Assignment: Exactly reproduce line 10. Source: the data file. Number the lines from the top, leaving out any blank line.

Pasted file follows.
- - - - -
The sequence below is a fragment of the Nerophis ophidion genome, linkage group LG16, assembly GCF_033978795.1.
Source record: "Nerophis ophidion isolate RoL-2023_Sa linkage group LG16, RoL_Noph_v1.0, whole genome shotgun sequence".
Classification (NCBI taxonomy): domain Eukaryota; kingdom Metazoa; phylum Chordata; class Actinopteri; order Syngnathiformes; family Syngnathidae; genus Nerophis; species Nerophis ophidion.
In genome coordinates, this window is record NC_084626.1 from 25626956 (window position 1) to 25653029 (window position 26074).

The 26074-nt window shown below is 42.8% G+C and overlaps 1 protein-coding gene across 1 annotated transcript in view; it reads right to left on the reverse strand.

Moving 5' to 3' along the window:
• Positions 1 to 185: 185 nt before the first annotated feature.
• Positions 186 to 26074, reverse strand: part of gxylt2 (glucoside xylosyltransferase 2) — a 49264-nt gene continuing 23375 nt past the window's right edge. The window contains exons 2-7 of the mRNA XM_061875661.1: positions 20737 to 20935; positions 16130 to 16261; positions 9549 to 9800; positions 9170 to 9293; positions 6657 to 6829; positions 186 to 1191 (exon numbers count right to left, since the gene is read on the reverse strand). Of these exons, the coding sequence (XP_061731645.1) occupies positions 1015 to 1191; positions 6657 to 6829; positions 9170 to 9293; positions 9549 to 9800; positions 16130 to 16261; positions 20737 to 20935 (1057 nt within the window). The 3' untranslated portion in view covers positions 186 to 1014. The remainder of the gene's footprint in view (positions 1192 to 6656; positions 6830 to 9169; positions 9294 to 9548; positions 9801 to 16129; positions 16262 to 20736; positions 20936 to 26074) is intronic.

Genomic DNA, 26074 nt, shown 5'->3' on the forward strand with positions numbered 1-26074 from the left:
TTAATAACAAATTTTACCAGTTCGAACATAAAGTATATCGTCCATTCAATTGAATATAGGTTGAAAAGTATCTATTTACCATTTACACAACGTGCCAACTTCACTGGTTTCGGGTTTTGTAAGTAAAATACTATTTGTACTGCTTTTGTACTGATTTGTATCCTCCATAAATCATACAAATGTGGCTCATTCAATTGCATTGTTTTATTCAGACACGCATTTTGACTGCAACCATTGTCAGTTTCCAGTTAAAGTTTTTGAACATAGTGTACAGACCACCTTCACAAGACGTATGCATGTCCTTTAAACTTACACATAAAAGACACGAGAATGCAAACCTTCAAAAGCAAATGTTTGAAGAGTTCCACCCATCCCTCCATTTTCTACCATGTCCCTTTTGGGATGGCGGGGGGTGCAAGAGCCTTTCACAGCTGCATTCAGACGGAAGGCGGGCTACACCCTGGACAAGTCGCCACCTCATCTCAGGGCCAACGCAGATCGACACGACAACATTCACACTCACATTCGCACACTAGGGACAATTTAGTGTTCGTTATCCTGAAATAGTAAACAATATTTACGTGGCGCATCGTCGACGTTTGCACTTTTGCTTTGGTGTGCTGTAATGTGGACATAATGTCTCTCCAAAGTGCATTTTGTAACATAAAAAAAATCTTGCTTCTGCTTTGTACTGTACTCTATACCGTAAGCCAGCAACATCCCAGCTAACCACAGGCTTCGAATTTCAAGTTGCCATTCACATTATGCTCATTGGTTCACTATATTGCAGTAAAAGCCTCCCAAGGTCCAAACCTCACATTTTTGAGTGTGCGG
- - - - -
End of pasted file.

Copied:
TTAATAACAAATTTTACCAGTTCGAACATAAAGTATATCGTCCATTCAATTGAATATAGGTTGAAAAGTATCTATTTACCATTTACACAACGTGCCAACTTCACTGGTTTCGGGTTTTGTAAGTAAAATACTATTTGTACTGCTTTTGTACTGATTTGTATCCTCCATAAATCATACAAATGTGGCTCATTCAATTGCATTGTTTTATTCAGACACGCATTTTGACTGCAACCATTGTCAGTTTCCAGTTAAAGTTTTTGAACATAGTGTACAGACCACCTTCACAAGACGTATGCATGTCCTTTAAACTTACACATAAAAGACACGAGAATGCAAACCTTCAAAAGCAAATGTTTGAAGAGTTCCACCCATCCCTCCATTTTCTACCATGTCCCTTTTGGGATGGCGGGGGGTGCAAGAGCCTTTCACAGCTGCATTCAGACGGAAGGCGGGCTACACCCTGGACAAGTCGCCACCTCATCTCAGGGCCAACGCAGATCGACACGACAACATTCACACTCACATTCGCACACTAGGGACAATTTAGTGTTCGTTATCCTGAAATAGTAAACAATATTTACGTGGCGCATCGTCGACGTTTGCACTTTTGCTTTGGTGTGCTGTAATGTGGACATAATGTCTCTCCAAAGTGCATTTTGTAACATAAAAAAAATCTTGCTTCTGCTTTGTACTGTACTCTATACCGTAAGCCAGCAACATCCCAGCTAACCACAGGCTTCGAATTTCAAGTTGCCATTCACATTATGCTCATTGGTTCACTATATTGCAGTAAAAGCCTCCCAAGGTCCAAACCTCACATTTTTGAGTGTGCGG